'Bollywood' Produces Real-Life Drama

In the crime, sleaze and movie capital of India, Bharat Shah's arrest proved to be the last straw.

Bombay's biggest film financier, the immensely wealthy diamond merchant whose business moves could once rattle the Bombay Stock Exchange, now languishes in a dreary jail cell after the police revealed they had tapes of India's most powerful movie mogul having a conversation with a notorious kingpin of the South Asian underworld.

Although reports of the alleged links between the Bombay film industry and the underworld are hardly new, given Shah's stature in Bombay, his arrest in January came as a complete shock.

Imagine if Rupert Murdoch were to receive a phone call from a crime boss, ordering his favorite stars into the next film venture by Fox movie studios. Or else...

Hardly likely in the Hollywood of today, where giant entertainment conglomerates listed on the New York Stock Exchange are accountable to shareholders and stringent market regulations.

But if Bombay's $750 million-a-year movie industry is lagging behind its Los Angeles counterpart in business organization, it invariably manages to outstrip Hollywood in drama and sheer make-believe.

They are both colossal dream-spinning enterprises, churning out entertainment, glitz and glamour. Like Hollywood, Bollywood — as the Bombay entertainment industry is known — is a commercially driven enterprise with several spin-off industries catering to a global market. Like Hollywood, Bollywood also once functioned under the grip of large studios that gave way to the present star system.

But that's where the similarities end.

It's Business as Unusual

In terms of sheer output, if not in revenues, film-making in India is a boggling enterprise. In 1999 alone, the country produced 800 films, 412 of which were exported, generating a revenue of $104 million while employing 2.5 million people.

Unlike the U.S., India has several language film industries, the leading being the Bombay-based Hindi film industry that alone produced 230 films in 2000, a bad film year by all accounts, as the unraveling links between organized crime and Bollywood sent the industry into a panic.

Hollywood, by contrast, averages about 200 theatrical releases per year, grossing about $7 billion in domestic sales and $6.4 billion in overseas sales.

While giant media conglomerates in the U.S. generate capital from Wall Street, a history of state neglect and bad business practices have pushed Bollywood producers to look to shadowy crime syndicates for cash to finance their high-risk, million-dollar ventures.

Until 1997, the government of India had not granted Bollywood an "industry" status, making it impossible for producers to raise capital from financial institutions and forcing them into a deadly embrace with the criminal underworld.

On the distribution front, U.S. entertainment companies often own proprietary channels that ensure distribution of their content through film, television and music. Bollywood directors go it alone.

"Hollywood still has studios as distributors," said Tejaswini Ganti, a professor of anthropology at Haverford College in Pennsylvania. "In India, all of film-making can be characterized as independent film-making. Everyone is a freelancer: the producer, the director, the scriptwriters and the stars."

‘Hot Splashes of Rage’

In the absence of assured financing and distribution, the only guarantee in Hindi film-making is the supposed "draw" of the stars.

Film mandarins the world over look to stars to "carry" a film, but according to Ganti, the nature of an Indian star's hold over his or her fans is unheard of in the West. "You simply cannot compare the nature of celebrity in India with that of industrialized countries," said Ganti. "In India, movie stars are rock stars, sports stars and film stars rolled into one. A Hindi film hero has to cry, sing, dance, fight and be a good son."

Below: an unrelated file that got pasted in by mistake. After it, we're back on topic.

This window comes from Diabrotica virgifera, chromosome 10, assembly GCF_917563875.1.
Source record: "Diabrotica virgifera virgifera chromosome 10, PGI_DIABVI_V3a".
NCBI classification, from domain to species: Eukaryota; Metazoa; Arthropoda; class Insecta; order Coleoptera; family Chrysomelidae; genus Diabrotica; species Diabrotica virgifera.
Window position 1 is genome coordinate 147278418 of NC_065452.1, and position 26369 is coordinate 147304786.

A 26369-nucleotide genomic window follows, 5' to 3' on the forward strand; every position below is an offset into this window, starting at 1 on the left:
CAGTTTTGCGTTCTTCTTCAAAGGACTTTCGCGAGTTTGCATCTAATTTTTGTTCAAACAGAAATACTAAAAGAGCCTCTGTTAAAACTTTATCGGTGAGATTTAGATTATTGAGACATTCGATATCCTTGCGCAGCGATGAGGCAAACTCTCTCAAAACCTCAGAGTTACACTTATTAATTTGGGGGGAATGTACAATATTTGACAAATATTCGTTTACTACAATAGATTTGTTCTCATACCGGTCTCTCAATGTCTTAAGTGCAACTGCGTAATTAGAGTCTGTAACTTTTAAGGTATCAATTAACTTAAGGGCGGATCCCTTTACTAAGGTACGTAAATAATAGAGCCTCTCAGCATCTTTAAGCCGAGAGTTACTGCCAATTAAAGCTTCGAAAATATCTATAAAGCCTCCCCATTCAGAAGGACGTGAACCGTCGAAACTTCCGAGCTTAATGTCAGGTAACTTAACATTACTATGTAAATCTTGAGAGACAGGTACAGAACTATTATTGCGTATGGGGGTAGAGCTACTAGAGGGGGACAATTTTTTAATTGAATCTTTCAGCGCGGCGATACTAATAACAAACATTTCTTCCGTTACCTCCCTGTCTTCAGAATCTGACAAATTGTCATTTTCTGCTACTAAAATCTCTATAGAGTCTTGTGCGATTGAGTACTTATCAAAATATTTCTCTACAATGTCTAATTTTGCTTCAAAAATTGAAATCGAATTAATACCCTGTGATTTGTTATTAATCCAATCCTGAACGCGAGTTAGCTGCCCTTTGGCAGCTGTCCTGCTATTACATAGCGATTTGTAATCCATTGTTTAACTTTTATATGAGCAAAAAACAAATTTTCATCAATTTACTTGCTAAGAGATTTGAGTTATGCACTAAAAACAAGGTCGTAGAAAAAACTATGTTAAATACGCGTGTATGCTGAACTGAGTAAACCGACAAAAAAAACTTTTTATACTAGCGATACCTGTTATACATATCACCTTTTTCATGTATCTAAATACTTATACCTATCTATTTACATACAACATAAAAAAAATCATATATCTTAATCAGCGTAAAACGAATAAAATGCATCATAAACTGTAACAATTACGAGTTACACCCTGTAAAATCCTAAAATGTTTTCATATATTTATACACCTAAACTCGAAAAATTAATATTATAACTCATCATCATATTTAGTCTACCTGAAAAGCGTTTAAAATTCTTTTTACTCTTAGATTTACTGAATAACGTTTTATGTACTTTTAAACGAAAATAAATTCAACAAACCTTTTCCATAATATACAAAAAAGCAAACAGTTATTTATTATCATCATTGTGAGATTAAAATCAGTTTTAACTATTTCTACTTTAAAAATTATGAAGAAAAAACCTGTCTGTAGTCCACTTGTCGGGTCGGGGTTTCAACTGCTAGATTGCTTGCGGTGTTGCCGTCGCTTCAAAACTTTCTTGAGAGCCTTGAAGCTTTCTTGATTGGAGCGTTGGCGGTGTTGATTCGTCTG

For the most part, no Hollywood film can match a Bollywood film in terms of emotional pitch and variety. "Hollywood films still have to show consistency of voice, logical plot development and some semblance of realism," explains Suketu Mehta, co-scriptwriter of the hit film Mission Kashmir and author of a nonfiction book on Bombay, forthcoming from Knopf. "In Bollywood, logic is not essential or even desirable."

Often, Hollywood hits are an inspiration for Bollywood films, but only after the scripts are adapted to Indian tastes. Film critic Jerry Pinto calls the process "Indianization" and describes it as: "adding songs and dances, scooping in hot splashes of rage and large helpings of tears and clearing out shades of gray."

The one film that sent shivers down the spines of many Indian producers was James Cameron's Titanic, which was dubbed in Hindi and released in 1998, grossing more than $2 million with its Indian release. But Titanic, as Pinto puts it, "was just a Hindi film in disguise."

Since individualism and social alienation are not themes that sit well with Bollywood audiences, "Indianizing" films often mean stripping characters of their individualistic personae and adding dense kinship patterns.

With the average Hindi film running 90 minutes, the more complex the plots, the greater the chances of box office success. "We can hardly have a Speed where all you have is a bomb and a bus and you have to get rid of the bomb and the bus," said a Bollywood screenwriter. "Here, it could work only as a climax scene. We need multiple tracks: the emotional track, the comedy track, the action track. Western audiences can appreciate such a basic plot line, but Indian audiences would simply reject it."

And while there are vast gaps between audience tastes in the developed and developing world, some experts believe the two are meeting. The recent success of director Ang Lee's Hong Kong movie-inspired Crouching Tiger, Hidden Dragon in the U.S., they say, could be a sign the West may just be ready to welcome Asian cinema.